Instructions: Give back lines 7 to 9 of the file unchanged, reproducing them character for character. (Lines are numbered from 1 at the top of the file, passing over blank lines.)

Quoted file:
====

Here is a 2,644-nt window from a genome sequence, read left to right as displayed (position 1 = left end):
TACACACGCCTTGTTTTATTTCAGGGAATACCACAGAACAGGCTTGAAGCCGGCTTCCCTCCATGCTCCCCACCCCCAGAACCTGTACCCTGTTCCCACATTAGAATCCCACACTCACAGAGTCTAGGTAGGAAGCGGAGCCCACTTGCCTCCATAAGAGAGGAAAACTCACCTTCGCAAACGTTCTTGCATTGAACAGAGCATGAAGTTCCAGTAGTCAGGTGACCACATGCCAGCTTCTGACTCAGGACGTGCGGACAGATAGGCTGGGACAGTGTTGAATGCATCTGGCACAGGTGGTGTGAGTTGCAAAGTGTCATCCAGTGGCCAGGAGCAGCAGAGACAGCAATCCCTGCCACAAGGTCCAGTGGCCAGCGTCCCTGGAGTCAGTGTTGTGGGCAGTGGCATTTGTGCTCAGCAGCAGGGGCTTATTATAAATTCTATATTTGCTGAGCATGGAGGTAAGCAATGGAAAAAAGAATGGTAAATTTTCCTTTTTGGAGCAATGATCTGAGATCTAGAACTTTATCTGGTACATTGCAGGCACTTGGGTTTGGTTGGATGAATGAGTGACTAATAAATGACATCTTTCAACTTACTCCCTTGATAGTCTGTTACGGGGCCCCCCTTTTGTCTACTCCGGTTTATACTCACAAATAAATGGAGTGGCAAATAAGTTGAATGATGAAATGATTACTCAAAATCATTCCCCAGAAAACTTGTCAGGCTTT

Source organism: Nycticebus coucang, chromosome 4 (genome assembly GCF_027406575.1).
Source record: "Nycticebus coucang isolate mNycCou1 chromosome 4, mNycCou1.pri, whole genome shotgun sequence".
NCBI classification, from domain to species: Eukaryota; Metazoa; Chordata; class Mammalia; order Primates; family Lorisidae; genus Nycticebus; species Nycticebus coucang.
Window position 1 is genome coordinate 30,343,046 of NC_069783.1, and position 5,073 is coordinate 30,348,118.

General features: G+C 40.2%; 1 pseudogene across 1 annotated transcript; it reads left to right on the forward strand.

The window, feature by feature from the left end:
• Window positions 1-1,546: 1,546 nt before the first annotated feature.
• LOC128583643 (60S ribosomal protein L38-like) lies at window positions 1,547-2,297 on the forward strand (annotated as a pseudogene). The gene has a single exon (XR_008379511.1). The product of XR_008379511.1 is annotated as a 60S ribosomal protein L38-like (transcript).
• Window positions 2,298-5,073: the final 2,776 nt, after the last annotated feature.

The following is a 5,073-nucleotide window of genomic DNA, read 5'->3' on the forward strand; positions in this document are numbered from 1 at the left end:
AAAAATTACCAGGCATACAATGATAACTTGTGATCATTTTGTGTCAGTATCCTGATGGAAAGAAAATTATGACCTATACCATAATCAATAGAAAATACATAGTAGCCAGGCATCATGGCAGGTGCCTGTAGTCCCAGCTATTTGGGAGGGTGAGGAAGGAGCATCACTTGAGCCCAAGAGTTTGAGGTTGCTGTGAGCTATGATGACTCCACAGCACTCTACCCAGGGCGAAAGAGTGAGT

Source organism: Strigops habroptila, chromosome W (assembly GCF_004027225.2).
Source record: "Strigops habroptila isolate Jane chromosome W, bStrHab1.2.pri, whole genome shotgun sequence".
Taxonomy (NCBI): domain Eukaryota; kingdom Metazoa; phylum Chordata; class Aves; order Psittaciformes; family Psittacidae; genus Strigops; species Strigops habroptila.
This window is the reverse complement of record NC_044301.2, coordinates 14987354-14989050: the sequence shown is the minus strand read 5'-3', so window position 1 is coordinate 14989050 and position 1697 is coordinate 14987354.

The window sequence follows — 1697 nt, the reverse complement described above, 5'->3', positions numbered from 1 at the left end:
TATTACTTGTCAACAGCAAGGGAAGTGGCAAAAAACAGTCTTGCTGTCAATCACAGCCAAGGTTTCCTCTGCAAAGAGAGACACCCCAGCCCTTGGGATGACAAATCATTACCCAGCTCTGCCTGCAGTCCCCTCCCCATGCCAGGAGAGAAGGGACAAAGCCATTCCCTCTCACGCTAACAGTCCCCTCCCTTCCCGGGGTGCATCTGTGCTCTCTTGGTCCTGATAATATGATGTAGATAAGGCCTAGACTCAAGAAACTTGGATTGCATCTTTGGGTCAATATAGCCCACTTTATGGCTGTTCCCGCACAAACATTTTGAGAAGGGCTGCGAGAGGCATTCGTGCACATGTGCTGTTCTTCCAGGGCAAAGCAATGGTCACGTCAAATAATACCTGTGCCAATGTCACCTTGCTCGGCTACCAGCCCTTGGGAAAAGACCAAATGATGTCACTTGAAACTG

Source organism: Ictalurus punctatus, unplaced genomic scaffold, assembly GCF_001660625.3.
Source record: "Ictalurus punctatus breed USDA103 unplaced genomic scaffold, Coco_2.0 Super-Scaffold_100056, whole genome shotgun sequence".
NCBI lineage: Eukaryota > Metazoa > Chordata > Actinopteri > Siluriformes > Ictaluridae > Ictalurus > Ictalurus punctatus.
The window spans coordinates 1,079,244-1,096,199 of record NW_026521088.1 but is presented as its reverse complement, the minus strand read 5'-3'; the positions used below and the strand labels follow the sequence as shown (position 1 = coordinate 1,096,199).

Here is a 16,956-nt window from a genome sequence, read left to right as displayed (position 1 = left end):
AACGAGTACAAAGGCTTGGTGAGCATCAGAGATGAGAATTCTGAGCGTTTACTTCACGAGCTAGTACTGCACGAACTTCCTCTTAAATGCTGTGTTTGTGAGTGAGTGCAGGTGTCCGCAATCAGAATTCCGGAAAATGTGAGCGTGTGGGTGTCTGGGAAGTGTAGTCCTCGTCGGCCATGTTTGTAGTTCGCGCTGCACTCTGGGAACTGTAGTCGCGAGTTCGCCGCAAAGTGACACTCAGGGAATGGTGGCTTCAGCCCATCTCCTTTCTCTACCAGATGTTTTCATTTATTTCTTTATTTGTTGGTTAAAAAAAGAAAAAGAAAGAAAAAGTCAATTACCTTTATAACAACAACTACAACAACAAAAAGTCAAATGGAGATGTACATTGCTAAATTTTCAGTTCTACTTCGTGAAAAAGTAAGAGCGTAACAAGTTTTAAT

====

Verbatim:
General features: G+C 40.2%; 1 pseudogene across 1 annotated transcript; it reads left to right on the forward strand.

The window, feature by feature from the left end:
• Window positions 1-1,546: 1,546 nt before the first annotated feature.